The U.N. Security Council said it will consider implementing sanctions against Eritrea and other spoilers to the Somali peace process. The council's decision Thursday followed an appeal from the African Union for the council to take action against those undermining the peace process in the Horn of Africa country.
|United Nations Security Council (file photo) |
The Security Council expressed its support for Somalia's Transitional Federal Government, and said the Djibouti peace process provides a framework for finding a lasting resolution to the decades-long conflict in Somalia.
But noting recent attacks on the government, civilians and African Union peacekeepers, the Security Council said it would consider the African Union's call for the council to enforce sanctions against parties undermining the peace process.
Several council members, including U.S. Ambassador Susan Rice, pointed a finger at Eritrea, which stands accused of supporting extremists in Somalia.
"The United States is particularly concerned about the financial, military, logistical and political support that the government of Eritrea is offering to al-Shabab and other extremists in Somalia," said Rice.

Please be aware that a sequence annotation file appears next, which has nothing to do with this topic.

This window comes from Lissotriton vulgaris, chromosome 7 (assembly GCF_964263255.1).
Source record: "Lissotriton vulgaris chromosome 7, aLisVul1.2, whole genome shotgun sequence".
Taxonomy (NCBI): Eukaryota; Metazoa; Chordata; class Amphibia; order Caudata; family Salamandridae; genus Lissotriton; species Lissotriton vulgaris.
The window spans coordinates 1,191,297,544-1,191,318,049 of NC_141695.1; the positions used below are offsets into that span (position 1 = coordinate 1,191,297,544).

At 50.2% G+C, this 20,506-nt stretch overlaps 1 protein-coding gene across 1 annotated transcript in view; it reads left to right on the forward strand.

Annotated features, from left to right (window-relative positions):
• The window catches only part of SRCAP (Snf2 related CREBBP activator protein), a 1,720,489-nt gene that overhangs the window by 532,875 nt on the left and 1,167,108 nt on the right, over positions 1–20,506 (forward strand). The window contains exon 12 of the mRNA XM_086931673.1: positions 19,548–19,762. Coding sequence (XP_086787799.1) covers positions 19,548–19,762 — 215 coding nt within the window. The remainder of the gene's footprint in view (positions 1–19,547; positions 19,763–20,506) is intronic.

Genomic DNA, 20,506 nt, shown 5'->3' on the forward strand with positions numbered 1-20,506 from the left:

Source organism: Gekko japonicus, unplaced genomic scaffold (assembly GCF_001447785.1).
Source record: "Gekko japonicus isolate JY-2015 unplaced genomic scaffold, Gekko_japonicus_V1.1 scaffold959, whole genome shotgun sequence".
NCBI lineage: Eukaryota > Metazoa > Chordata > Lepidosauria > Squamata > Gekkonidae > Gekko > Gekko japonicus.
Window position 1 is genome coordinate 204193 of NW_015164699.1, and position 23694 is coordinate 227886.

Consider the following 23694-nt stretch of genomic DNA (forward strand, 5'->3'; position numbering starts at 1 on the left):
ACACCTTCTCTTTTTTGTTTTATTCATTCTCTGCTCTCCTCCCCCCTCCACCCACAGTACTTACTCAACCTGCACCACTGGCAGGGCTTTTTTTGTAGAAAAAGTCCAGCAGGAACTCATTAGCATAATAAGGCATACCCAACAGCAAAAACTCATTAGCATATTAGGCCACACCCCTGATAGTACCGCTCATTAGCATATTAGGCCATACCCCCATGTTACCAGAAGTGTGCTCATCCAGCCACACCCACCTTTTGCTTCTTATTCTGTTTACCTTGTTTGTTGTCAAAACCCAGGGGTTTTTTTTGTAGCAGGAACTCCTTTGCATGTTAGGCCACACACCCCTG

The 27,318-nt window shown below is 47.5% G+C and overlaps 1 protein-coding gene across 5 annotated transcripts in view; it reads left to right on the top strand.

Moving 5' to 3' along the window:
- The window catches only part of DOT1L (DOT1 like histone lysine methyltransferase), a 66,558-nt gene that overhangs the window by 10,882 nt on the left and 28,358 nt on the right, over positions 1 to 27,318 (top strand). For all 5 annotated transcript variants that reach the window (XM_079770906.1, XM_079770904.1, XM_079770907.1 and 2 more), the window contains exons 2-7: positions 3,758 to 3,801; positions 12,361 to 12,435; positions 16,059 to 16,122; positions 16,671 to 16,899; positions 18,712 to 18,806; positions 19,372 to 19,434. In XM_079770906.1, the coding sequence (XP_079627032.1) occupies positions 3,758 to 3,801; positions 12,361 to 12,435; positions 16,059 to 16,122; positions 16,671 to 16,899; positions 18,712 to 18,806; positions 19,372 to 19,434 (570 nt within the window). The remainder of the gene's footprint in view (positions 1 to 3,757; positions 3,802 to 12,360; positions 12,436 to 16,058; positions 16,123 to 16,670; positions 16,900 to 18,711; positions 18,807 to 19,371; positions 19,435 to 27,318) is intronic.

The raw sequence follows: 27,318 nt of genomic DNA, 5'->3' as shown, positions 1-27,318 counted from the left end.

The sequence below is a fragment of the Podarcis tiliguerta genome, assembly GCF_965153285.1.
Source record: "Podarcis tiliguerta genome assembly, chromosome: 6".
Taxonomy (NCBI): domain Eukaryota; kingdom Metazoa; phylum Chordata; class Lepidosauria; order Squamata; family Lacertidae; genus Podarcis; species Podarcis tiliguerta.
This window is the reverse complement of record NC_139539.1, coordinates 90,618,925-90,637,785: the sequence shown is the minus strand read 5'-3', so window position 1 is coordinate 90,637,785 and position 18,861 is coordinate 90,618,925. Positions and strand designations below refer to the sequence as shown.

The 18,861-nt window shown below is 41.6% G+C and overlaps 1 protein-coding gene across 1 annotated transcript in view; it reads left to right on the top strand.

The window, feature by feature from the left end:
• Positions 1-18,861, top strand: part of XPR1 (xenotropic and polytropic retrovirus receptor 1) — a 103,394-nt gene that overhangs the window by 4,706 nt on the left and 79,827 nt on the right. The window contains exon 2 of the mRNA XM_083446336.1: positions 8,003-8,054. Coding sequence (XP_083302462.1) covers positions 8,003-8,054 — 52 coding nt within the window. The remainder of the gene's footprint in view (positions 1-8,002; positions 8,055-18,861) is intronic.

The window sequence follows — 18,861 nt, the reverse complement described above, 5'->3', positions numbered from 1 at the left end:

She said the United States and others have repeatedly tried to engage Eritrea's leaders, with the aim of getting them to stop aiding illegal armed groups, but those attempts have been rebuffed. She said it is not too late for Eritrea to change course.
The council has the power to implement sanctions based on earlier resolutions it has adopted on Somalia. The Somalia Sanctions Committee, which is headed by Mexico, has a report due at the end of this month and could recommend then which entities or individuals to sanction. Those measures could include travel bans, asset freezes and arms embargoes.
The Security Council also expressed support for the African Union peacekeeping mission in Somalia, known as AMISOM.
Uganda and Burundi provide the bulk of the current force of just over 4,000 troops. AMISOM has an authorized strength of 8,000, and council members called on African states to contribute the four more battalions that are still needed. They also appealed to other member states to provide equipment, including boats and helicopters. The force operates mainly in Mogadishu, where it provides security for ports and other strategic locations.